Chances are you rarely, if ever, think about Luther Burbank when you eat a baked potato. You’re too caught up in savoring the crisp golden skin on the outside, and the pure white, fluffy texture on the inside. If your baked potato looks like mine, it’s topped with a dollop of sour cream, some grated white cheddar cheese, and a sprinkling of chives.
It never occurred to me either to think about Burbank. Now, though, when I’m about to enjoy the sublime taste of a perfectly baked and dressed potato, I send a silent word of thanks to him for helping to make it possible. My new potato-eating ritual stems from my recent visit to the Luther Burbank Home & Gardens in Santa Rosa, CA.
Born in Massachusetts, Burbank was a world-renowned, hugely prolific and innovative horticulturist in the late 19th-early 20th centuries. One of his goals was to increase the world’s food supply by manipulating the characteristics of plants. He was largely responsible for turning plant breeding into a modern science.
It’s been difficult to trace and document Burbank’s developments. During his lifetime, there was no plant patent law, and he often sold plants to the trade without names. Experts estimate, however, that he introduced some 800 new varieties of plants, including fruits, vegetables, nuts, grains, and ornamental flowers. He was behind the Shasta daisy, Santa Rosa plum, elephant garlic, plumcot, Burbank crimson California poppy, Goldridge apple, black giant cherry, and a spineless cactus for cattle.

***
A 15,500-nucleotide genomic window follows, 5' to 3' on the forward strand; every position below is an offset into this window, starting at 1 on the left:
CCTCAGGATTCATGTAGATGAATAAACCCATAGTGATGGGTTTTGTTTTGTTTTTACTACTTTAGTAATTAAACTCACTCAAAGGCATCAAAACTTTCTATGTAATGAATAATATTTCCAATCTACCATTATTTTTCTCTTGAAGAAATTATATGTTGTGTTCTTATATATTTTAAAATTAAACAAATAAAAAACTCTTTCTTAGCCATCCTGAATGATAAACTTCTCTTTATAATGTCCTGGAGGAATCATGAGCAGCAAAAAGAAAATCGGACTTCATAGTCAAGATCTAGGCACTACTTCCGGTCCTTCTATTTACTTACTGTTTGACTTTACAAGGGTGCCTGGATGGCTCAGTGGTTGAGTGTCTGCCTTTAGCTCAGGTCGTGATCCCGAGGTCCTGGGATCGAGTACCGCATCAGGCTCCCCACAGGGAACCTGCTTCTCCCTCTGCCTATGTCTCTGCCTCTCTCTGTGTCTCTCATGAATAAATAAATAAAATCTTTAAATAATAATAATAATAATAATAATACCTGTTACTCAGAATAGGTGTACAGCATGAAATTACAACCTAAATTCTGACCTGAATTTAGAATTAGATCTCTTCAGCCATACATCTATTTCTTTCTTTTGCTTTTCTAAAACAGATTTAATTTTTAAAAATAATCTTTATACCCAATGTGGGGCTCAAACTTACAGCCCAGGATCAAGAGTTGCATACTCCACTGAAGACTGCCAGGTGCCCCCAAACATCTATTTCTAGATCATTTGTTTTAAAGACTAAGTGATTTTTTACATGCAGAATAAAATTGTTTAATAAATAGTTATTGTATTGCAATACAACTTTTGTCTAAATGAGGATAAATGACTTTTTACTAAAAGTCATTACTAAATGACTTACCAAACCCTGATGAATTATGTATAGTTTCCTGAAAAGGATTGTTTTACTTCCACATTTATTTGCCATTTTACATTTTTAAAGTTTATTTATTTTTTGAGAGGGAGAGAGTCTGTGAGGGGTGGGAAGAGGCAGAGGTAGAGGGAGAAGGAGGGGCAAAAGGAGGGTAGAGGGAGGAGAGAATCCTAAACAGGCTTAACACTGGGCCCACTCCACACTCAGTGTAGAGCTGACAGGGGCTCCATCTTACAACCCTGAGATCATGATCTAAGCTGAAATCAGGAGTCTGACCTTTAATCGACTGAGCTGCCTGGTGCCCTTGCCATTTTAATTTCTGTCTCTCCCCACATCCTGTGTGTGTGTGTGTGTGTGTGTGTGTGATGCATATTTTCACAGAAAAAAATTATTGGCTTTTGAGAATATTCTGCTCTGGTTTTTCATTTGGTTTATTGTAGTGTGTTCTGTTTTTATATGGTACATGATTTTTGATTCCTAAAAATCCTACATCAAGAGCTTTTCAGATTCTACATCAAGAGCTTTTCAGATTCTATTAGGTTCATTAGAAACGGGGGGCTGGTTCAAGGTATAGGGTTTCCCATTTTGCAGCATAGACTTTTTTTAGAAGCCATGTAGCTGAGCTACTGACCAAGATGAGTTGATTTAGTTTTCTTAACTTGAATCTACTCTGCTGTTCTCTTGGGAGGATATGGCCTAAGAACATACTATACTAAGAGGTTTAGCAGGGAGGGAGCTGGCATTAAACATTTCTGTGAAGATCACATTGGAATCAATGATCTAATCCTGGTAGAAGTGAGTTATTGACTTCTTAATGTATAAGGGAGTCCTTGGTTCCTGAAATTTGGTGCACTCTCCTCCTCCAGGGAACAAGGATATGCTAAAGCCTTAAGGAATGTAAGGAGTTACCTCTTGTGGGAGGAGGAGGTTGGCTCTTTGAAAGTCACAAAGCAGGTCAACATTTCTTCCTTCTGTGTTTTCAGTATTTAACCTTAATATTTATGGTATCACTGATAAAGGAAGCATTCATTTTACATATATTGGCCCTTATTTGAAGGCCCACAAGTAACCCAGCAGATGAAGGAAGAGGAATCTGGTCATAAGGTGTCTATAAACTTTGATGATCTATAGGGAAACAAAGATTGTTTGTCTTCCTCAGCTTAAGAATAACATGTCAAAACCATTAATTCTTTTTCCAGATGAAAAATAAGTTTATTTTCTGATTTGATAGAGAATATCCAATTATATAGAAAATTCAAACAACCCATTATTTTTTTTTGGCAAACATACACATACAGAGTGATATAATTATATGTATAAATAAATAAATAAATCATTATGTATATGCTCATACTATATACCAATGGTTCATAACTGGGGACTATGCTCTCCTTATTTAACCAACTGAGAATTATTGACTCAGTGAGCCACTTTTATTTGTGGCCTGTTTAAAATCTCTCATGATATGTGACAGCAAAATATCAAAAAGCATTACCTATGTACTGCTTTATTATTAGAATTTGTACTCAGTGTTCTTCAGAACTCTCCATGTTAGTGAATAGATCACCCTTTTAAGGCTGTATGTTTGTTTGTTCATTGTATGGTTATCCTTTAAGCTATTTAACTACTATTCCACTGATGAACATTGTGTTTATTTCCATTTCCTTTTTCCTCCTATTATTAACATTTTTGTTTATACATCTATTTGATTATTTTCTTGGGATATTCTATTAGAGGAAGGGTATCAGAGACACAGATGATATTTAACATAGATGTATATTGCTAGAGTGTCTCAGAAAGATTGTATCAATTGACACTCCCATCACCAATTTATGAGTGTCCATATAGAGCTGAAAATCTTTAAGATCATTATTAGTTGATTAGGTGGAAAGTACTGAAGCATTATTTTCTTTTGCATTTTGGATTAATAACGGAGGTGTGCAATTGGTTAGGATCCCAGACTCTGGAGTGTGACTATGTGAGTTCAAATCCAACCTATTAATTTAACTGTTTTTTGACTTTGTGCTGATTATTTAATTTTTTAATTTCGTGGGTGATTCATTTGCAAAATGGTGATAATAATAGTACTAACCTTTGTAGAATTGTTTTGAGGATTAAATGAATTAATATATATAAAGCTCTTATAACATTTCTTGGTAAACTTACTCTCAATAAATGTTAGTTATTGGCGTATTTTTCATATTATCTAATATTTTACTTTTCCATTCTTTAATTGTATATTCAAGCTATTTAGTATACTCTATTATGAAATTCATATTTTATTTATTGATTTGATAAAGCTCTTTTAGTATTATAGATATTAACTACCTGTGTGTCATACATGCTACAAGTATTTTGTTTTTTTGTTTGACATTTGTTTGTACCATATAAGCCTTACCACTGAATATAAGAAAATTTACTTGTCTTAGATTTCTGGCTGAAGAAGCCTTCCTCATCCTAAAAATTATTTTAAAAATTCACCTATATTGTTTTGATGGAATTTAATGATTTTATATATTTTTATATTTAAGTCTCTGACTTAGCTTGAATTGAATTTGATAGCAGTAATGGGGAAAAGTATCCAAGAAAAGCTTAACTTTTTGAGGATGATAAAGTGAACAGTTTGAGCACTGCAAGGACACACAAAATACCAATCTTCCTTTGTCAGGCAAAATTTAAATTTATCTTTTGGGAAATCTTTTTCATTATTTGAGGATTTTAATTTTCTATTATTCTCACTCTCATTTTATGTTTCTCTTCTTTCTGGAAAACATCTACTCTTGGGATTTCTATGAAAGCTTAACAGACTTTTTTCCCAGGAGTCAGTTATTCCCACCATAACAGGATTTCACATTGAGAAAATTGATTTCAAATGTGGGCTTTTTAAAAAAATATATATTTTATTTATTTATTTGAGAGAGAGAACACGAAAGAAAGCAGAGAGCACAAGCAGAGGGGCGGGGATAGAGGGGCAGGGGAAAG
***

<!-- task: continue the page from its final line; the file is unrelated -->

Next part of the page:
It began, though, with the humble spud.
He developed the Burbank potato, which produced two to three times more tubers from a single seedling and of a larger size than ordinary potatoes. A later variant, the Russet Burbank, fostered today’s famous Idaho baker.
During my private tour with Kristen Skold, office manager of the Luther Burbank Home & Gardens, I learned that Burbank sold most of his Burbank seed potatoes to a grower in Massachusetts for $150, and used the proceeds to move to California. He settled in Santa Rosa in 1875. Upon his arrival, he noted, “I firmly believe, from what I have seen, that this is the chosen spot of all this earth as far as Nature is concerned.”
Prophetic words, given his profession.
He eventually bought a modified Greek Revival house on a four-acre property (now abut 1.6 acres), where he lived from 1884-1906. He designed and built a green house and gardens for experimenting with plants, and cultivated a farm in nearby Sebastopol. Burbank also built a Craftsman style house in Santa Rosa, where he and his wife, Elizabeth, lived until he died in 1926.
Elizabeth then moved into the original home. When she died in 1977, she bequeathed the property to the city of Santa Rosa. The nonprofit Luther Burbank Home & Gardens Association runs the site, now a registered national, state, and city historic landmark, and operates seasonal, docent-led tours of the buildings. The gardens are open year-round.
Skold walked me through the downstairs rooms of the house. Most of the furnishings, like Luther’s paintings of poppies and Elizabeth’s collection of tiles and stained glass, are original to the family. The stove and ice box are true to the period the house was active.
I felt quite serene strolling though the gardens, which included beds for roses, medicinal herbs, edible plants, ornamental grasses, and wildlife habitats. A 50-foot-long pictorial exhibit chronicles Burbank’s life and work and the property’s history. I read that Burbank was buried in an unmarked grave on the grounds. The central garden is a memorial park featuring plants, wood, stone, water, and a bronze sculpture of a lotus flower with a sundial in its center. The space helps reflect his sentiment:
“The urge to beauty, and the need for beautiful and gracious and lovely things in life is as vital a need as the urge for bread.”